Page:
Disaster Recovery Planning Is Simpler, and Harder, Than Ever

 
 
By Chris Preimesberger  |  Posted 2008-07-17 Print this article Print
 
 
 
 
 
 
 


=Repeatable, Recoverable, Reportable}

Lew Smith is product manager of virtualization solutions for Interphase Systems in Plymouth Meeting, Pa. The company assists enterprises with planning and managing systems infrastructure and virtualization, compliance/governance and disaster recovery and business continuity.

"Katrina, 9/11, the [Thailand] tsunami--all these events have really raised the awareness of the importance of a good DR plan with our customers," Smith told eWEEK. "Because now it's not a matter of if a disaster happens; customers are realizing that it's a matter of when a disaster happens."

As a result, companies are investing more in disaster recovery software, hardware and services.

One of the biggest drivers for disaster planning was the Sept. 11, 2001, terrorism attacks.

"I feel horrible for those businesses [that lost everything]," Smith said. "But it was an excellent lesson for businesses to learn, because they really can't be compliant unless they have a DR system that's repeatable, recoverable and reportable. Those are the big three pieces that have to be taken into consideration."

Prices for servers and storage hardware generally have come down and performance has gone way up in the seven years since the 9/11 attacks. Automation of critical processes has become almost pervasive in the disaster recovery sector, making such systems easier to install and deploy.

"Hardware prices aren't where they used to be. Have they come down a bit? Yes. Has the horsepower increased? Absolutely," Smith said. "But if you look at the technology that's now on top of that horsepower-specifically, virtualization--that's by far the biggest development we've seen in the last 10 to 15 years in the DR sector."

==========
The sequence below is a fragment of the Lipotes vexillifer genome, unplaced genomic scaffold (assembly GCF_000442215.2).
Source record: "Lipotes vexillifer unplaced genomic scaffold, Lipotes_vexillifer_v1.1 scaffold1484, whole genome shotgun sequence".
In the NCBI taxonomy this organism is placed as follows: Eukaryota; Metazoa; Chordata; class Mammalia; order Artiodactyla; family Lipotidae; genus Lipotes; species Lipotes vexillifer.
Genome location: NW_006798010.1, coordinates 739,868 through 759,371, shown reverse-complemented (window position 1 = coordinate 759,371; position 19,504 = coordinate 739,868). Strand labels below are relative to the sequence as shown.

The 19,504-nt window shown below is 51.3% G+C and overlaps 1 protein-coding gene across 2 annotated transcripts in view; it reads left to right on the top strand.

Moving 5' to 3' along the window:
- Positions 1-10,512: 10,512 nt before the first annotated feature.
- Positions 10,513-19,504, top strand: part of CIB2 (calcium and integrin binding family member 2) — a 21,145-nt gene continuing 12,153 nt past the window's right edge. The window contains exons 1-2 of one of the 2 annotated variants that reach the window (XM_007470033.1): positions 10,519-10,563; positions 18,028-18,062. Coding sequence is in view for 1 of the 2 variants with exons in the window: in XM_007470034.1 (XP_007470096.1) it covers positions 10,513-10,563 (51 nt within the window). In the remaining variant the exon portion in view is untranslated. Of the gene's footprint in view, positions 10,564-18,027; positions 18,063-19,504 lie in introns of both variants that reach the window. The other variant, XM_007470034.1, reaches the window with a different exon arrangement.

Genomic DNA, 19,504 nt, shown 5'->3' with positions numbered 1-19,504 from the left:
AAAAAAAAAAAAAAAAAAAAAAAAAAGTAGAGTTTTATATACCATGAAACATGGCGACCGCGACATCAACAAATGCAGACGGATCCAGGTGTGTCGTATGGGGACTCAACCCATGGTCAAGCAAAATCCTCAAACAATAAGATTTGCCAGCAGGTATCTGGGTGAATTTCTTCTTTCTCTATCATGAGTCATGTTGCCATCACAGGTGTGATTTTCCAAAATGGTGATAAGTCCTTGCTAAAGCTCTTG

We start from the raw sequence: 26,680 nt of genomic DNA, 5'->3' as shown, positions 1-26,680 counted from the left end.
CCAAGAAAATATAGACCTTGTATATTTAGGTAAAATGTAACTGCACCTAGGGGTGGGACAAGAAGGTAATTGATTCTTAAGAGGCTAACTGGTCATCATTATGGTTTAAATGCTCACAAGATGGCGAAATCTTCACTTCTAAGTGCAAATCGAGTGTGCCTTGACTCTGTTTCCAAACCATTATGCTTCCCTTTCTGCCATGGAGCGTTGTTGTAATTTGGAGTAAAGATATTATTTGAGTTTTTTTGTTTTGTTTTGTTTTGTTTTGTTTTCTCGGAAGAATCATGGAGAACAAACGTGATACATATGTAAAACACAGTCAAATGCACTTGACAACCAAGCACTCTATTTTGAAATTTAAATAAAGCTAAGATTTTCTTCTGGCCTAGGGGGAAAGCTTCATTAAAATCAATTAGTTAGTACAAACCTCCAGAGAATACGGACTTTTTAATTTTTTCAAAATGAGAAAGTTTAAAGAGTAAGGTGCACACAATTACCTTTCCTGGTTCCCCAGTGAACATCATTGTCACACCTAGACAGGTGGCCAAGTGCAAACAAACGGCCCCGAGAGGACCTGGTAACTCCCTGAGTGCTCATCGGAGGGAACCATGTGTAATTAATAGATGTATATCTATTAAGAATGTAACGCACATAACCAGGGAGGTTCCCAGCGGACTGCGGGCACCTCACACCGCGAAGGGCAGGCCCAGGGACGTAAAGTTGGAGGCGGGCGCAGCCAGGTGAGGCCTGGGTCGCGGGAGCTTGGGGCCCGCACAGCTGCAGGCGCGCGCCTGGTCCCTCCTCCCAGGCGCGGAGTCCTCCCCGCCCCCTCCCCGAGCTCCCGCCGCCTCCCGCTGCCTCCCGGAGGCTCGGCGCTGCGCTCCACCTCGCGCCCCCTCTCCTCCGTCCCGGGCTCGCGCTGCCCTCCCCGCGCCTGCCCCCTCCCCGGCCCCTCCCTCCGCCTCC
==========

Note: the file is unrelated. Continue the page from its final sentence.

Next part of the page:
The Virtualization Factor

Virtualization, certainly, is now the prime method enterprises use to consolidate the equipment in data centers, cut bottom-line power and cooling costs, and shrink carbon footprints. The portability of resources that virtualization brings provides IT managers with a lot more options for their disaster recovery strategies.

"With virtualization in the data center [and in the disaster recovery system], you now have a powerful weapon that you can use to move things faster and more efficiently," Interphase Systems' Smith said. "For example, from a hardware independence perspective, I now no longer have to have a physical one-to-one match between the main data center and a recovery site. I can take that virtual machine, replicate it to other locations, and bring it up in a matter of hours--if not minutes. In the past, it would take days, sometimes weeks, to do a one-to-one physical recovery."

When you've got hundreds or thousands of nodes to restore or replicate, virtualization can become a major factor in getting a business itself back up and running.